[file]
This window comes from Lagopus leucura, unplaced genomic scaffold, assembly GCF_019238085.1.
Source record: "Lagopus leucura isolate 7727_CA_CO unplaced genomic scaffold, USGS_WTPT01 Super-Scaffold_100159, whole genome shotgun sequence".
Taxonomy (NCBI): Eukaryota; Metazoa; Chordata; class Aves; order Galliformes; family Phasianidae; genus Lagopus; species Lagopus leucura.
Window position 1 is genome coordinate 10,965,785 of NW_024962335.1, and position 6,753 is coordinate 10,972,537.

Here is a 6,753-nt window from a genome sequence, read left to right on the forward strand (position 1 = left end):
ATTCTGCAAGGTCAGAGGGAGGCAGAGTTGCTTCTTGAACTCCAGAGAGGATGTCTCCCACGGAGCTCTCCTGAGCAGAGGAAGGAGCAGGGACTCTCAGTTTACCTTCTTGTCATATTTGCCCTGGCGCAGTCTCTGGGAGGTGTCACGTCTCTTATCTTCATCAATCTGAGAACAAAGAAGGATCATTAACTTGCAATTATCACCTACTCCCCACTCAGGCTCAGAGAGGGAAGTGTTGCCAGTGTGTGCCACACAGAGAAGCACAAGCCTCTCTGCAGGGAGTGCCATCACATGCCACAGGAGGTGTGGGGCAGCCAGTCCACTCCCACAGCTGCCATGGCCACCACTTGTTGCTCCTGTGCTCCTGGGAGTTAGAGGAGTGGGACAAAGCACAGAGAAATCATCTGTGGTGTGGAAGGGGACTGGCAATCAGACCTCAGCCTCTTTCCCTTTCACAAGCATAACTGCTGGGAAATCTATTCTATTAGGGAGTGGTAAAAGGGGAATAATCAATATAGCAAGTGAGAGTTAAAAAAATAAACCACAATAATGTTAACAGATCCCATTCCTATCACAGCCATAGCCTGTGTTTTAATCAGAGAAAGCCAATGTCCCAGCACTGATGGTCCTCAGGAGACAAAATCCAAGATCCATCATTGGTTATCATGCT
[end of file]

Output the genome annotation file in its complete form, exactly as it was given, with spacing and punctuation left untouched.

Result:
This window comes from Lagopus leucura, unplaced genomic scaffold, assembly GCF_019238085.1.
Source record: "Lagopus leucura isolate 7727_CA_CO unplaced genomic scaffold, USGS_WTPT01 Super-Scaffold_100159, whole genome shotgun sequence".
Taxonomy (NCBI): Eukaryota; Metazoa; Chordata; class Aves; order Galliformes; family Phasianidae; genus Lagopus; species Lagopus leucura.
Window position 1 is genome coordinate 10,965,785 of NW_024962335.1, and position 6,753 is coordinate 10,972,537.

Here is a 6,753-nt window from a genome sequence, read left to right on the forward strand (position 1 = left end):
ATTCTGCAAGGTCAGAGGGAGGCAGAGTTGCTTCTTGAACTCCAGAGAGGATGTCTCCCACGGAGCTCTCCTGAGCAGAGGAAGGAGCAGGGACTCTCAGTTTACCTTCTTGTCATATTTGCCCTGGCGCAGTCTCTGGGAGGTGTCACGTCTCTTATCTTCATCAATCTGAGAACAAAGAAGGATCATTAACTTGCAATTATCACCTACTCCCCACTCAGGCTCAGAGAGGGAAGTGTTGCCAGTGTGTGCCACACAGAGAAGCACAAGCCTCTCTGCAGGGAGTGCCATCACATGCCACAGGAGGTGTGGGGCAGCCAGTCCACTCCCACAGCTGCCATGGCCACCACTTGTTGCTCCTGTGCTCCTGGGAGTTAGAGGAGTGGGACAAAGCACAGAGAAATCATCTGTGGTGTGGAAGGGGACTGGCAATCAGACCTCAGCCTCTTTCCCTTTCACAAGCATAACTGCTGGGAAATCTATTCTATTAGGGAGTGGTAAAAGGGGAATAATCAATATAGCAAGTGAGAGTTAAAAAAATAAACCACAATAATGTTAACAGATCCCATTCCTATCACAGCCATAGCCTGTGTTTTAATCAGAGAAAGCCAATGTCCCAGCACTGATGGTCCTCAGGAGACAAAATCCAAGATCCATCATTGGTTATCATGCT